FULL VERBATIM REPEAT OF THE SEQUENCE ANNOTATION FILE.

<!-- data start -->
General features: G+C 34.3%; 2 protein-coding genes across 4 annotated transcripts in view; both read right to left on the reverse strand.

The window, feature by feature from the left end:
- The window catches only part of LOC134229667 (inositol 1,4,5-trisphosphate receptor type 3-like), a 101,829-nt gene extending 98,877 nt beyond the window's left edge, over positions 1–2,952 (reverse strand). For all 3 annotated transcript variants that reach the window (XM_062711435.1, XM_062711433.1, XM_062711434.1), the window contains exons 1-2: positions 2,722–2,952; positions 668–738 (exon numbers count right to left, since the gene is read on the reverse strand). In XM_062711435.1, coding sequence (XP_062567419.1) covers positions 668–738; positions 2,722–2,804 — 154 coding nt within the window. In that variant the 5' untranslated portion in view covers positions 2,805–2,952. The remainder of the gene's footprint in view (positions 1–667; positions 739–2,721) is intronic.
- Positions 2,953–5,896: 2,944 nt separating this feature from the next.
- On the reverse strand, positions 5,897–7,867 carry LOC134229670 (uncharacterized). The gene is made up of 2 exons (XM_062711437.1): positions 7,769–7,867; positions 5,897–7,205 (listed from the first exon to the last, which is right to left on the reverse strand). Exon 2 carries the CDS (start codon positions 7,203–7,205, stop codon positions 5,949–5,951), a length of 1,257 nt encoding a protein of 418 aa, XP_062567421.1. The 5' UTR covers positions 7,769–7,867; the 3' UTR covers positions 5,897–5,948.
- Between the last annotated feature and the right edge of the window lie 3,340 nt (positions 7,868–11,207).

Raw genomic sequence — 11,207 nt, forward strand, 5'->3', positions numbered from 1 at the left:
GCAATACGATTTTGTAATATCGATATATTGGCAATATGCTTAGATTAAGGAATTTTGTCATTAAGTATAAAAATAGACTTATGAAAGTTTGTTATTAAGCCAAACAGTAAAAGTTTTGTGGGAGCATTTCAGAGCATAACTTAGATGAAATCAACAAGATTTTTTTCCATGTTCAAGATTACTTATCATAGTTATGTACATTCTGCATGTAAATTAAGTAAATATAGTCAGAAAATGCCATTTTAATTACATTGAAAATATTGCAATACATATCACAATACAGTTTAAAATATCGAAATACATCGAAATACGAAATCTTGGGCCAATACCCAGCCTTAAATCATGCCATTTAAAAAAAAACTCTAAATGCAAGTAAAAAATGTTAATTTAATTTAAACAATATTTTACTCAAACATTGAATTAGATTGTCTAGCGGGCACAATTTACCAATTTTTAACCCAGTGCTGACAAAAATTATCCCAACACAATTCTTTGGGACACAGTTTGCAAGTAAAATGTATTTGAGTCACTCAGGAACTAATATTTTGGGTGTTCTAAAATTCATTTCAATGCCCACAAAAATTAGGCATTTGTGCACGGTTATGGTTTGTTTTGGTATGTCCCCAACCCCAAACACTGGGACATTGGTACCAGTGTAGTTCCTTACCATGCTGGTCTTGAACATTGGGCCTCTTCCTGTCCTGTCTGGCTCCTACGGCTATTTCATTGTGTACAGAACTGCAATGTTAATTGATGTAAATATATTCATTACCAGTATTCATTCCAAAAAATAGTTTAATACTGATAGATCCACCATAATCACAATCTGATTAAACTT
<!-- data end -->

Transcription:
General features: G+C 34.3%; 2 protein-coding genes across 4 annotated transcripts in view; both read right to left on the reverse strand.

The window, feature by feature from the left end:
- The window catches only part of LOC134229667 (inositol 1,4,5-trisphosphate receptor type 3-like), a 101,829-nt gene extending 98,877 nt beyond the window's left edge, over positions 1–2,952 (reverse strand). For all 3 annotated transcript variants that reach the window (XM_062711435.1, XM_062711433.1, XM_062711434.1), the window contains exons 1-2: positions 2,722–2,952; positions 668–738 (exon numbers count right to left, since the gene is read on the reverse strand). In XM_062711435.1, coding sequence (XP_062567419.1) covers positions 668–738; positions 2,722–2,804 — 154 coding nt within the window. In that variant the 5' untranslated portion in view covers positions 2,805–2,952. The remainder of the gene's footprint in view (positions 1–667; positions 739–2,721) is intronic.
- Positions 2,953–5,896: 2,944 nt separating this feature from the next.
- On the reverse strand, positions 5,897–7,867 carry LOC134229670 (uncharacterized). The gene is made up of 2 exons (XM_062711437.1): positions 7,769–7,867; positions 5,897–7,205 (listed from the first exon to the last, which is right to left on the reverse strand). Exon 2 carries the CDS (start codon positions 7,203–7,205, stop codon positions 5,949–5,951), a length of 1,257 nt encoding a protein of 418 aa, XP_062567421.1. The 5' UTR covers positions 7,769–7,867; the 3' UTR covers positions 5,897–5,948.
- Between the last annotated feature and the right edge of the window lie 3,340 nt (positions 7,868–11,207).

Raw genomic sequence — 11,207 nt, forward strand, 5'->3', positions numbered from 1 at the left:
GCAATACGATTTTGTAATATCGATATATTGGCAATATGCTTAGATTAAGGAATTTTGTCATTAAGTATAAAAATAGACTTATGAAAGTTTGTTATTAAGCCAAACAGTAAAAGTTTTGTGGGAGCATTTCAGAGCATAACTTAGATGAAATCAACAAGATTTTTTTCCATGTTCAAGATTACTTATCATAGTTATGTACATTCTGCATGTAAATTAAGTAAATATAGTCAGAAAATGCCATTTTAATTACATTGAAAATATTGCAATACATATCACAATACAGTTTAAAATATCGAAATACATCGAAATACGAAATCTTGGGCCAATACCCAGCCTTAAATCATGCCATTTAAAAAAAAACTCTAAATGCAAGTAAAAAATGTTAATTTAATTTAAACAATATTTTACTCAAACATTGAATTAGATTGTCTAGCGGGCACAATTTACCAATTTTTAACCCAGTGCTGACAAAAATTATCCCAACACAATTCTTTGGGACACAGTTTGCAAGTAAAATGTATTTGAGTCACTCAGGAACTAATATTTTGGGTGTTCTAAAATTCATTTCAATGCCCACAAAAATTAGGCATTTGTGCACGGTTATGGTTTGTTTTGGTATGTCCCCAACCCCAAACACTGGGACATTGGTACCAGTGTAGTTCCTTACCATGCTGGTCTTGAACATTGGGCCTCTTCCTGTCCTGTCTGGCTCCTACGGCTATTTCATTGTGTACAGAACTGCAATGTTAATTGATGTAAATATATTCATTACCAGTATTCATTCCAAAAAATAGTTTAATACTGATAGATCCACCATAATCACAATCTGATTAAACTT